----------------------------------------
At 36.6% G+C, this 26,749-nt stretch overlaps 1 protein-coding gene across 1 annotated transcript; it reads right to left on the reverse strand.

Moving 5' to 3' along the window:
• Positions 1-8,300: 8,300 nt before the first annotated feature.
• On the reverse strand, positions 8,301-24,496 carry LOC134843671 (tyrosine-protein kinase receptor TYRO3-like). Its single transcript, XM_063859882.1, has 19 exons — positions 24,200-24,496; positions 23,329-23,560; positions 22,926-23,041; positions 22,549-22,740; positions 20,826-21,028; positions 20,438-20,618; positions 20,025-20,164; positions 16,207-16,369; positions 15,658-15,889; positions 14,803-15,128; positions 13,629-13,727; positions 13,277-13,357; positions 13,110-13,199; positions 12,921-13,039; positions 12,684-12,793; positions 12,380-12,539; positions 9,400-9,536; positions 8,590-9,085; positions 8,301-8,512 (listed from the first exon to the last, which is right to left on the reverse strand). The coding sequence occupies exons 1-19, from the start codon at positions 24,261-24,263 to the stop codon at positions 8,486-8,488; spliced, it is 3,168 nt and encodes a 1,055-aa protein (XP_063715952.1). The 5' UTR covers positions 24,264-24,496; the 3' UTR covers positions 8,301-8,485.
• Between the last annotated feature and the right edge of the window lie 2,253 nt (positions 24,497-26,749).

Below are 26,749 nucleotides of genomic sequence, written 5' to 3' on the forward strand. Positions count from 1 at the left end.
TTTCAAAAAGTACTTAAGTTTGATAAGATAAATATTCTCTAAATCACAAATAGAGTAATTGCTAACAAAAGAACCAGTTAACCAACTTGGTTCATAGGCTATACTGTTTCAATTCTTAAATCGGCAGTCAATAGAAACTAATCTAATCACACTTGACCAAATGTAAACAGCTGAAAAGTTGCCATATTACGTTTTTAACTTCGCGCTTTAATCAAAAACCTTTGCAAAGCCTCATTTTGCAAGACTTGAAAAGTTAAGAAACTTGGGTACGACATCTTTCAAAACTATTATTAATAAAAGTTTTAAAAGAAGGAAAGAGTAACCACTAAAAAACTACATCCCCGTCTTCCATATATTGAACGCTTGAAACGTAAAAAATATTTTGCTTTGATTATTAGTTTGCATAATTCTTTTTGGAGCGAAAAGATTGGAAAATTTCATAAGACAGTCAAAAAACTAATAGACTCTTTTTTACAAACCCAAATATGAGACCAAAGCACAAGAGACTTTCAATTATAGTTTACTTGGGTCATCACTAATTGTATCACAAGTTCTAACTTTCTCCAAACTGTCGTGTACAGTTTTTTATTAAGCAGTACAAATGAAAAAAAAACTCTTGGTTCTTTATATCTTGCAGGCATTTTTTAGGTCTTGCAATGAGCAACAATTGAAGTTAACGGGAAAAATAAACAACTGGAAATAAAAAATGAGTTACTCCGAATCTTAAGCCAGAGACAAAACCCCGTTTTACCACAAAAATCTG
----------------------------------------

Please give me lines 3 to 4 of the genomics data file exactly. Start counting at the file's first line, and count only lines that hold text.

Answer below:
• Positions 1-8,300: 8,300 nt before the first annotated feature.
• On the reverse strand, positions 8,301-24,496 carry LOC134843671 (tyrosine-protein kinase receptor TYRO3-like). Its single transcript, XM_063859882.1, has 19 exons — positions 24,200-24,496; positions 23,329-23,560; positions 22,926-23,041; positions 22,549-22,740; positions 20,826-21,028; positions 20,438-20,618; positions 20,025-20,164; positions 16,207-16,369; positions 15,658-15,889; positions 14,803-15,128; positions 13,629-13,727; positions 13,277-13,357; positions 13,110-13,199; positions 12,921-13,039; positions 12,684-12,793; positions 12,380-12,539; positions 9,400-9,536; positions 8,590-9,085; positions 8,301-8,512 (listed from the first exon to the last, which is right to left on the reverse strand). The coding sequence occupies exons 1-19, from the start codon at positions 24,261-24,263 to the stop codon at positions 8,486-8,488; spliced, it is 3,168 nt and encodes a 1,055-aa protein (XP_063715952.1). The 5' UTR covers positions 24,264-24,496; the 3' UTR covers positions 8,301-8,485.